12 Mar. 2020
Throughout Gender Equality Month in March, the IHF celebrates women in various roles in handball in a special series. Part two focuses on record Olympian in handball, now coach and so much more, Republic of Korea’s Oh Seong-ok.
Five Olympic appearances, four medals – there is only one other handball player who can compare with the record of Republic of Korea’s Oh Seong-ok. Alongside Russia’s Andrey Lavrov, Seong-ok is the only handball athlete to have played so many Olympic Games.
In 1992, she won the gold medal; in 1996 and 2004, she took silver; and in 2008, she celebrated bronze. The only Olympic participation where Seong-ok missed a medal was at Sydney 2000, when Republic of Korea reached the semi-finals and ultimately finished fourth.
Seong-ok has retired from the court, but is as close to handball as ever. Since stopping as a player, she has moved into different fields including coaching, education, research and TV commentating.
“I am currently a full-time leader of the Korean Handball Association, overseeing the activities of the Korean women’s youth national team as well as the activities of the Performance Committee and the Women’s Committee. I am also a member of the Korean Academy, conducting research on handball training standardisation programme,” says Seong-ok.
“I also teach handball to general college students in an effort to expand the basis of handball, working as a practical handball instructor in Dongguk University. Although there are not many opportunities to take other roles like a TV expert, I participate in other activities, as a handball commentator for example. I focus my life on handball even when people seek me for other requests.”
A chance to pass on knowledge gained through a long on-court career
Seong-ok’s work with the youth national team has resulted in bronze medals at the two most recent IHF Women’s Youth World Championship, in Slovakia and Poland. The style of play implemented by the coach is something spectacular to see – handball is known as a fast game, but no team can match the pace played by these squads.
When you see Seong-ok coaching, it is clear she lives the game together with her players. She pre-empts each and every movement and pass from the sideline, and her squad celebrates every positive moment enthusiastically.
It is no surprise that Seong-ok’s expertise and passion has led her to join the IHF’s Commission of Coaching and Methods, and she was also part of the IHF analyst team at the 2019 IHF Women’s World Championship in Japan.
“Four years ago, I passed through a training course for international talent development, dreaming to be an IHF CCM member should an opportunity be given to me to partake in international activities,” says Seong-ok.
“Later, I had to lay aside the dream, thinking it would be impossible – but the dream came true in December last year. I couldn’t believe it at first. My heart was filled with gratitude – a chance was given to convey my handball knowledge and know-how through my long career as a player. In addition, IHF CCM analyst members taught me well and led me so much that I have more confidence now.”
Seong-ok’s work as an IHF analyst allowed her to observe the World Championship from a new perspective. As a player, she enjoyed her own success in the flagship event, being part of the Korea team that became the first non-European side to take the title, in 1995, then clinching bronze in 2003.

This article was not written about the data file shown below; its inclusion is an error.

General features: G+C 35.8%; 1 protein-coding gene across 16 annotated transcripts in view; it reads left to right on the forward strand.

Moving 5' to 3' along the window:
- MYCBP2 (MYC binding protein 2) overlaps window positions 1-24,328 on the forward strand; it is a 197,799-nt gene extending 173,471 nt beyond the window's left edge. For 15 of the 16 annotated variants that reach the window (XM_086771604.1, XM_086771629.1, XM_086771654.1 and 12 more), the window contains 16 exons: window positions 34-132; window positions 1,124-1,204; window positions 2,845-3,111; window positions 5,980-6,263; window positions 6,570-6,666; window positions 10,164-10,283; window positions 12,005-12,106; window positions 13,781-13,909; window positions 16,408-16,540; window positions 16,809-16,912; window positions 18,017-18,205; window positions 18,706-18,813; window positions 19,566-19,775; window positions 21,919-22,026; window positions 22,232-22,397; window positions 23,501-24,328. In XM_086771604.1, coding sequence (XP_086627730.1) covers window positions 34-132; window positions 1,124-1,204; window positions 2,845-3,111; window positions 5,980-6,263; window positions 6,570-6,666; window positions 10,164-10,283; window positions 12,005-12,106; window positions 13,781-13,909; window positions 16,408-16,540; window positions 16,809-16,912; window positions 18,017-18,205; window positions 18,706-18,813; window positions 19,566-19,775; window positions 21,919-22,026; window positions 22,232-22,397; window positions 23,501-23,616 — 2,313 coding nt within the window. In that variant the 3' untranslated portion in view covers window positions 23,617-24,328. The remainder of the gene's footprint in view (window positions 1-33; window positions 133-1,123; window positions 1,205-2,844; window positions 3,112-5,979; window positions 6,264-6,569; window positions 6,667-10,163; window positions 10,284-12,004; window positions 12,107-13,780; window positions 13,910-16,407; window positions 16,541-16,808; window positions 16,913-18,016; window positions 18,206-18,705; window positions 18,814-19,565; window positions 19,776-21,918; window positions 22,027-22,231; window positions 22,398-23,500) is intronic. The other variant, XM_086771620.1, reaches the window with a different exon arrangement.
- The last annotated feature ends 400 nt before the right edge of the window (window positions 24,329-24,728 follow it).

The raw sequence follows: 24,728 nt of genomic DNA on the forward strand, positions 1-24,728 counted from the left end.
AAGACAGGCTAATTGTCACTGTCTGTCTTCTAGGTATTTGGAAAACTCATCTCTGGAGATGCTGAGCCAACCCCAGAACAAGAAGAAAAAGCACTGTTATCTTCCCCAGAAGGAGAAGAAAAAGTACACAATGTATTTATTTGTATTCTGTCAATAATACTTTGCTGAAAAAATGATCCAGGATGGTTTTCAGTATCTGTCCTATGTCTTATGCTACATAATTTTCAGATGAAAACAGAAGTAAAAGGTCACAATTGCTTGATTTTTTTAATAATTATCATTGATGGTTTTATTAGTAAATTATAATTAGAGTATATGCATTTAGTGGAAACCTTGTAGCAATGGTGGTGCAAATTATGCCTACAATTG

From a tactical point of view, Seong-ok noted many developments since her own time on court, including an increased use of body feints, an impressive ability for and much more common use of faking passes, and more importance on working with the line player in two-against-two situations.
In addition, the speed Seong-ok and Korea have been long known for has spread: “I considered it almost impossible to be a world-class team without quick break strategies, observing a lot of point-winning opportunities created by quick breaks into the middle as well as quick throw tactics.”
“We support the development of emerging female leaders”
Korea’s women’s handball team have had more success than the men’s, with a total of six Olympic, two World Championship and 17 Asian Championship medals, including a number of titles. The women’s youth and junior sides have also made their way onto podiums.
This success is a result of the tradition built around women’s handball in the country, the focus on obtaining results in the different age categories in women’s handball – and the fact that the roles for women are more limited.
“We support the development of emerging female leaders and the full scope of their activities. Our second objective is to expand the base of medalist athletes, and Korea has higher expectations and greater interest in female handball than male handball. The reason for this is that women's handball is more popular in Korea than men’s handball, because we still think we have the competitive edge to win medals on the Olympic and World stages,” explains Seong-ok.
“In Korea, the role of women is still very small compared to men. It is a system of administration that is centered on men, so it is exceedingly difficult for women to enter.
“Therefore, the focus is on the development of handball, particularly at the junior levels, and many women are active. Of course, it is developing considerably compared to the past, but I think it should be developed so that the ability to have the same recognition and support as men can be achieved.”